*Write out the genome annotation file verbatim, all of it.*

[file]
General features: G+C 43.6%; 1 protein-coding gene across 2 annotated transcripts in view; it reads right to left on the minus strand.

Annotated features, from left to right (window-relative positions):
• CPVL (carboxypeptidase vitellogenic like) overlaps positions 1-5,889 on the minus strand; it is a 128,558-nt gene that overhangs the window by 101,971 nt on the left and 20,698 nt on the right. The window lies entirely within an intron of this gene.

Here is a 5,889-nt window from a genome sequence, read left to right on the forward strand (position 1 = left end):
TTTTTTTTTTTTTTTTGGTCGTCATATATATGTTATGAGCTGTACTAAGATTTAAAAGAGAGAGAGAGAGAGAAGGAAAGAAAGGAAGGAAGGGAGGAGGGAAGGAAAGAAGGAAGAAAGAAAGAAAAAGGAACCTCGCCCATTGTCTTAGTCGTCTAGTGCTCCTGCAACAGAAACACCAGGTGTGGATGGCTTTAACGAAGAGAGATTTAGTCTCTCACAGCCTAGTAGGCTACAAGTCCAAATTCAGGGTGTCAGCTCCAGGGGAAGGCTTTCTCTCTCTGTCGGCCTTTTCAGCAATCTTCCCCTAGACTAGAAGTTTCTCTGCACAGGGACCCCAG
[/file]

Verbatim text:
General features: G+C 43.6%; 1 protein-coding gene across 2 annotated transcripts in view; it reads right to left on the minus strand.

Annotated features, from left to right (window-relative positions):
• CPVL (carboxypeptidase vitellogenic like) overlaps positions 1-5,889 on the minus strand; it is a 128,558-nt gene that overhangs the window by 101,971 nt on the left and 20,698 nt on the right. The window lies entirely within an intron of this gene.

Here is a 5,889-nt window from a genome sequence, read left to right on the forward strand (position 1 = left end):
TTTTTTTTTTTTTTTTGGTCGTCATATATATGTTATGAGCTGTACTAAGATTTAAAAGAGAGAGAGAGAGAGAAGGAAAGAAAGGAAGGAAGGGAGGAGGGAAGGAAAGAAGGAAGAAAGAAAGAAAAAGGAACCTCGCCCATTGTCTTAGTCGTCTAGTGCTCCTGCAACAGAAACACCAGGTGTGGATGGCTTTAACGAAGAGAGATTTAGTCTCTCACAGCCTAGTAGGCTACAAGTCCAAATTCAGGGTGTCAGCTCCAGGGGAAGGCTTTCTCTCTCTGTCGGCCTTTTCAGCAATCTTCCCCTAGACTAGAAGTTTCTCTGCACAGGGACCCCAG